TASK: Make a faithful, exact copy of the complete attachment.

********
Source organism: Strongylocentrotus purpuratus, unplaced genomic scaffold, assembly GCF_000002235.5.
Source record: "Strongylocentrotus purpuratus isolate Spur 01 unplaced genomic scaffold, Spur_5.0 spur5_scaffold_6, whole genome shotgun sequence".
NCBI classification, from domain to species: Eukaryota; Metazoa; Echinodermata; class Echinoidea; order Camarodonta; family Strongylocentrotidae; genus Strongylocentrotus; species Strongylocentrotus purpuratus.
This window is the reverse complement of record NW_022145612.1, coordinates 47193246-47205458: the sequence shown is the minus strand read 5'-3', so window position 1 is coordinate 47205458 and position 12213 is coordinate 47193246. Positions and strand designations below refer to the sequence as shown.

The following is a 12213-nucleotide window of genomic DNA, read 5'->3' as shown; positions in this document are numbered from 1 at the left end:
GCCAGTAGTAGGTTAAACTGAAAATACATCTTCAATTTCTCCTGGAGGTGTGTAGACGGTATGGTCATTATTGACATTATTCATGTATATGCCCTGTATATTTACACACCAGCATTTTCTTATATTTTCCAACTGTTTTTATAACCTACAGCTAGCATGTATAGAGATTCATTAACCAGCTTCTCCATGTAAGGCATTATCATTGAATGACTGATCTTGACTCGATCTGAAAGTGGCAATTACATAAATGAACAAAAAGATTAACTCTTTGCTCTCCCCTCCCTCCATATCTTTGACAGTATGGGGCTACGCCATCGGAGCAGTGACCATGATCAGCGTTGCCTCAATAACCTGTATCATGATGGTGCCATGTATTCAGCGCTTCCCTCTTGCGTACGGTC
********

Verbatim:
Source organism: Strongylocentrotus purpuratus, unplaced genomic scaffold, assembly GCF_000002235.5.
Source record: "Strongylocentrotus purpuratus isolate Spur 01 unplaced genomic scaffold, Spur_5.0 spur5_scaffold_6, whole genome shotgun sequence".
NCBI classification, from domain to species: Eukaryota; Metazoa; Echinodermata; class Echinoidea; order Camarodonta; family Strongylocentrotidae; genus Strongylocentrotus; species Strongylocentrotus purpuratus.
This window is the reverse complement of record NW_022145612.1, coordinates 47193246-47205458: the sequence shown is the minus strand read 5'-3', so window position 1 is coordinate 47205458 and position 12213 is coordinate 47193246. Positions and strand designations below refer to the sequence as shown.

The following is a 12213-nucleotide window of genomic DNA, read 5'->3' as shown; positions in this document are numbered from 1 at the left end:
GCCAGTAGTAGGTTAAACTGAAAATACATCTTCAATTTCTCCTGGAGGTGTGTAGACGGTATGGTCATTATTGACATTATTCATGTATATGCCCTGTATATTTACACACCAGCATTTTCTTATATTTTCCAACTGTTTTTATAACCTACAGCTAGCATGTATAGAGATTCATTAACCAGCTTCTCCATGTAAGGCATTATCATTGAATGACTGATCTTGACTCGATCTGAAAGTGGCAATTACATAAATGAACAAAAAGATTAACTCTTTGCTCTCCCCTCCCTCCATATCTTTGACAGTATGGGGCTACGCCATCGGAGCAGTGACCATGATCAGCGTTGCCTCAATAACCTGTATCATGATGGTGCCATGTATTCAGCGCTTCCCTCTTGCGTACGGTC